Soon after I completed the Transformation Intensive in spring of 2016, a good friend called and asked if I could join her on a short mission trip to Jordan. I was pretty indifferent to Jordan at the time, but I agreed to go. Nothing could have prepared me for my first foray into the Arab world. After several days of observing and absorbing, I arrived at a startling conclusion: I loved this place, and I loved these people. It seemed so sudden, so different from the ministry that I was currently in, so divergent from any work that I had done in the past, that I felt it must be the Holy Spirit loving these people through me. Every day during the two weeks that I spent in Jordan, I was overwhelmed by how the Lord was moving and drawing me into his Middle Eastern story. By the time I was on a plane back to O’Hare, I knew that I needed to seriously pursue specific answers—did I need to focus my prayers to intercede for this region, or did I need to go and live and work there?
For about a month I fasted and prayed, asking God to show me in a very clear way what he wanted me to do. Around the end of this month was Holy Week 2016. I walked through that week somewhat distractedly, not being able to fully enter in because of the questions that loomed so prominently in my mind and spirit. It wasn’t until the start of the Vigil where I had breakthrough. Bp. Stewart led the first ministry time, and had a word of knowledge that the Lord was commissioning new works in our congregation. As he called out these new ministries, Bp. Stewart mainly focused on local, compassion ministries such as working among the homeless or marginalized. I prayed that if God was commissioning me to a new ministry overseas, that Bp. Stewart would specifically address those who felt a new call to the Middle East to come up for prayer. Within a few seconds, Bp. Stewart called all those with a burden to minister to Jerusalem and the Middle East to come to the front for prayer. Stunned that my request had been so immediately and exactly answered, I walked to the front.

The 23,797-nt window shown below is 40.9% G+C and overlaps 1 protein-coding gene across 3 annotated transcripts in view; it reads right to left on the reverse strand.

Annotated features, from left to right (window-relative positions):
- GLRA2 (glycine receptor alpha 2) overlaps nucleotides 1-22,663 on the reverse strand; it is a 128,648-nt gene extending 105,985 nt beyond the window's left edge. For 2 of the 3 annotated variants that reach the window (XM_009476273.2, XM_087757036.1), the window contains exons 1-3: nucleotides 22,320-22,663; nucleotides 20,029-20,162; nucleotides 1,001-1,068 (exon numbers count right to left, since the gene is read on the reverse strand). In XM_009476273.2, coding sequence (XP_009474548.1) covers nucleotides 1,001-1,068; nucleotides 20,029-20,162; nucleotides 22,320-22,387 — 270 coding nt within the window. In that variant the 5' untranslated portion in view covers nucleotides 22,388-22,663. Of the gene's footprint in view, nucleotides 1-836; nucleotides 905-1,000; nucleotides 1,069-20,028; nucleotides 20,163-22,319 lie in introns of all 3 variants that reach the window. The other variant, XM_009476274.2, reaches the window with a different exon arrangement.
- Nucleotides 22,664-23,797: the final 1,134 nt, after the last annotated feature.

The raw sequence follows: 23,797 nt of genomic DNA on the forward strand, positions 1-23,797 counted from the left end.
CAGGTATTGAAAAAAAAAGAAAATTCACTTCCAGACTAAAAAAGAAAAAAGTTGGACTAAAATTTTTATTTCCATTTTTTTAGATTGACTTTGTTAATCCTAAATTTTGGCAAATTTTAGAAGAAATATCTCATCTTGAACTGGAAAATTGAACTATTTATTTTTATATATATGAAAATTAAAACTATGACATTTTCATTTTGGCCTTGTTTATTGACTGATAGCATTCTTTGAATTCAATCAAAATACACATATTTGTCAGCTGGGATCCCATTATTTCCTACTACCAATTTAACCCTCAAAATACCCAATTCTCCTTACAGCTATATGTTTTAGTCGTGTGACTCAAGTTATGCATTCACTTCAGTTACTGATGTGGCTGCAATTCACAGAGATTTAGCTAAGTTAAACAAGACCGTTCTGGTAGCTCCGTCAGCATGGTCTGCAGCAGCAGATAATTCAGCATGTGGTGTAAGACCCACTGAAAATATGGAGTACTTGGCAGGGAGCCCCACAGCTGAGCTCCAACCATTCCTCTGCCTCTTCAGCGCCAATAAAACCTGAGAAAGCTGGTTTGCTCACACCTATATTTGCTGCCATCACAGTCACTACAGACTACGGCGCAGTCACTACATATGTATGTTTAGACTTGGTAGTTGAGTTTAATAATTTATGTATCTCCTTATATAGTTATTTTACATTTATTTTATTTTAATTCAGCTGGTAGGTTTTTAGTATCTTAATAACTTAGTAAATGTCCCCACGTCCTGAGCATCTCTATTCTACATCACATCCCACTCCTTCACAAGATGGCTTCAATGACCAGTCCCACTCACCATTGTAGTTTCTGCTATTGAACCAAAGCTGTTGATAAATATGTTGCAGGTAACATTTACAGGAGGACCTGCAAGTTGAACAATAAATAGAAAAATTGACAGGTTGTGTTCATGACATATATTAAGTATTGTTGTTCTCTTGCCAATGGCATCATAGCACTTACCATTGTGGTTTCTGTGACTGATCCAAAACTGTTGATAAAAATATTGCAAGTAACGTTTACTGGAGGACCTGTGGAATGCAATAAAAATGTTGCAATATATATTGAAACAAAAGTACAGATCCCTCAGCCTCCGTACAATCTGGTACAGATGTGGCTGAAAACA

As I kneeled for prayer, I questioned over and over in my heart, “Lord, do you want me to go? You want me to actually pack my bags and move?” Soon, Margie Fawcett placed her hand on my shoulder and started praying for me. As if in direct dialogue with my internal prayer, she said out loud, “Go! I will make you a fisher of men. Take only your cloak and your staff. You are coming back with stories.” Fr. Kevin, a few weeks later, further confirmed this word during Eucharist by telling me, “The Lord is taking your prayer ministry to the nations!” In his kindness, God had given me a direct, irrefutable, answer to so many of the questions that I had been asking. No longer was I questioning if I was supposed to be a global worker or where I was supposed to serve, but when do I need to leave and how will I get there?
These questions didn’t remain unanswered for long. Later that next week, I received an email announcement from one of my favorite missions organizations: Frontier Alliance International. They were starting a training for ministering in the Middle East—an “Emmaus Walk”— and were currently accepting applications for their Spring 2017 school. I presented this training opportunity to the Global Missions Team as a first step to answering the clear call that the Lord had communicated through the ministry of Resurrection.